Mixed-methods Assessment of Incivility during Surgical Mortality and Morbidity Conference

Egide Abahuje*, Shae Yang, Yue Yung Hu, Hasan B. Alam, Audrey Rosenblatt, Heather Ballard, John D. Slocum, Anne M. Stey, Julie Karen Johnson

*Corresponding author for this work

Research output: Contribution to journalArticlepeer-review


Objective: This study assessed incivility during mortality and morbidity (M&M) conference. Background: A psychologically safe environment at M&M conference enables generative discussions to improve care. Incivility and exclusion demonstrated by "shame and blame" undermine generative discussion. Methods: We used a convergent mixed-methods design to collect qualitative data through nonparticipant observations of M&M conference and quantitative data through standardized survey instruments of M&M participants. The M&M conference was attended by attending surgeons (all academic ranks), fellows, residents, medical students on surgery rotation, advanced practice providers, and administrators from the department of surgery. A standardized observation guide was developed, piloted and adapted based on expert nonparticipant feedback. The Positive and Negative Affect Schedule Short-Form (PANAS) and the Uncivil Behavior in Clinical Nursing Education (UBCNE) survey instruments were distributed to the Department of Surgery clinical faculty and categorical general surgery residents in an academic medical center. Results: We observed 11 M&M discussions of 30 cases, over 6 months with 4 different moderators. Case presentations (virtual format) included clinical scenario, decision-making, operative management, complications, and management of the complications. Discussion was free form, without a standard structure. The central theme was that limited discussion participation from attending surgeon of record, as well as absence of a systems-approach led to blame and then blame then set the stage for incivility. Among 147 eligible to participate in the survey, 54 (36.7%) responded. Assistant professors had a 2.60 higher Negative Affect score (P=0.02), a 4.13 higher Exclusion Behavior score (P=0.03), and a 7.6 higher UBCNE score (P=0.04) compared with associate and full professors. Females had a 2.7 higher Negative Affect Score compared with males (P=0.04). Conclusion: Free-form M&M discussions led to incivility. Structuring discussion to focus upon improving care may create inclusion and more generative discussions to improve care.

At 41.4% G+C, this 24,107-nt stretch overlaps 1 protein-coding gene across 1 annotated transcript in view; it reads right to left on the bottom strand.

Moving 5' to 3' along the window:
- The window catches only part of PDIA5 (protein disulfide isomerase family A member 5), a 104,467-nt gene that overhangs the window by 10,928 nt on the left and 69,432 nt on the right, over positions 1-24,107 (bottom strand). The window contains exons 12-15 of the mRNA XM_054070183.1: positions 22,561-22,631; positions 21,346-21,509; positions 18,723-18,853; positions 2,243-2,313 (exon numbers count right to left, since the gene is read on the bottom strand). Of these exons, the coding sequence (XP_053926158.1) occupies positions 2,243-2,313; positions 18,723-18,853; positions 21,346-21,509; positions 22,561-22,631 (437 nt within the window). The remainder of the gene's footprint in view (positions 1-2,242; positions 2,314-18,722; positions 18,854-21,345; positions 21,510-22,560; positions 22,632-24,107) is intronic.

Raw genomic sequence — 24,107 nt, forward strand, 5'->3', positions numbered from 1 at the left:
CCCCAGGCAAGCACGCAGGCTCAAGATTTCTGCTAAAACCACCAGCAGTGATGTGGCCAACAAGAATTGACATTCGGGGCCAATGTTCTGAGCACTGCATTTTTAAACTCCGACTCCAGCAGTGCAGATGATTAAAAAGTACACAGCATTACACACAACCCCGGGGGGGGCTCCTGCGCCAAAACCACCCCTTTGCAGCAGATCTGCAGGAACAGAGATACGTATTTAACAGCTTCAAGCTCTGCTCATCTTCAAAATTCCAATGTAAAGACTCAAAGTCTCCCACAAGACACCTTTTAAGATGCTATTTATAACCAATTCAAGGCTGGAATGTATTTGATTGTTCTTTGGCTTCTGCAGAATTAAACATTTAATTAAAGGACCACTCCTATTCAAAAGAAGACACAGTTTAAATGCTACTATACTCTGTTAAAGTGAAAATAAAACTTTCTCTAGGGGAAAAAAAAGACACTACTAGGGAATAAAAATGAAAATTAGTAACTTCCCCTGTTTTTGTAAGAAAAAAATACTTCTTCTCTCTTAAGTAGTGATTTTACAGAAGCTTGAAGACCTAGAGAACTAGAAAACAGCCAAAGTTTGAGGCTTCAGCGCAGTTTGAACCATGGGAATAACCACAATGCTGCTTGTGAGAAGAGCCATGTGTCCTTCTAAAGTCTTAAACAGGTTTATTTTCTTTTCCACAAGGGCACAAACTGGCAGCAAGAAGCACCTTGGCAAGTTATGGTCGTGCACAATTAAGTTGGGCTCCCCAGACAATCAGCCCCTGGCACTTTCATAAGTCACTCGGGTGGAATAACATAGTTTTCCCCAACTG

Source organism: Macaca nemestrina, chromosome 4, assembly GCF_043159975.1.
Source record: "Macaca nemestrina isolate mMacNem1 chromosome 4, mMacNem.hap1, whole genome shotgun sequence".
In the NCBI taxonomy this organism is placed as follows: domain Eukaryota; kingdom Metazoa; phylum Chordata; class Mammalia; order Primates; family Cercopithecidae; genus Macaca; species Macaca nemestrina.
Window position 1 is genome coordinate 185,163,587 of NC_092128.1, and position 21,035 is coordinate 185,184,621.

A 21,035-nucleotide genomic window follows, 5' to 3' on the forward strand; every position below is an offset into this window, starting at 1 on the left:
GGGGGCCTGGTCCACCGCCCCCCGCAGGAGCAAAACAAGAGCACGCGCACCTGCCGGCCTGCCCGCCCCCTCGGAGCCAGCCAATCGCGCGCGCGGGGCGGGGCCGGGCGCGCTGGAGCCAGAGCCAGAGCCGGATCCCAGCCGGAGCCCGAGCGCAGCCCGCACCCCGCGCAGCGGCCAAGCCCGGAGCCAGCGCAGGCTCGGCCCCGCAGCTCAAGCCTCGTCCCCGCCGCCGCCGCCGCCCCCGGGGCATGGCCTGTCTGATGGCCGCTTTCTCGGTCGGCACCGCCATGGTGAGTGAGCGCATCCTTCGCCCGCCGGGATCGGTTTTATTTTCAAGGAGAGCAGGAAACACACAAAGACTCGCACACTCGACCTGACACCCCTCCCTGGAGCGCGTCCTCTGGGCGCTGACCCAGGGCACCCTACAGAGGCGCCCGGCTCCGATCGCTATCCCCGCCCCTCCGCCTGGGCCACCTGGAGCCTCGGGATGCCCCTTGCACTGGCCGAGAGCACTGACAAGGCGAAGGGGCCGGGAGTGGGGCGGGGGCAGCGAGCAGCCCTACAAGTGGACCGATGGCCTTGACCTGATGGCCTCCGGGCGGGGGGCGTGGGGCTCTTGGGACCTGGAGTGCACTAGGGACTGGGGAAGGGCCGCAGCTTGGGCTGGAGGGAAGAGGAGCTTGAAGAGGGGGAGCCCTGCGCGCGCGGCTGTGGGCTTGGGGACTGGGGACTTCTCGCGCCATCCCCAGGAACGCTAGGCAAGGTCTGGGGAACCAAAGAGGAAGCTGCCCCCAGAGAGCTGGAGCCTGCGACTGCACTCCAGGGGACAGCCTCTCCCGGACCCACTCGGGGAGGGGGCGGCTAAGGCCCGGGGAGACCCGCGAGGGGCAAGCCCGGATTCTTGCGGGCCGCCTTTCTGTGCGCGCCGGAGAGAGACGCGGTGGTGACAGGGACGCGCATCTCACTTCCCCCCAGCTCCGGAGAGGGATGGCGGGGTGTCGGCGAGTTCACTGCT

Original languageEnglish (US)
Pages (from-to)993-999
Number of pages7
JournalAnnals of surgery
Issue number6
StatePublished - Jun 1 2024


  • adverse events
  • medical education
  • medical errors
  • mortality and morbidity
  • patient safety
  • risk management

ASJC Scopus subject areas

  • Surgery


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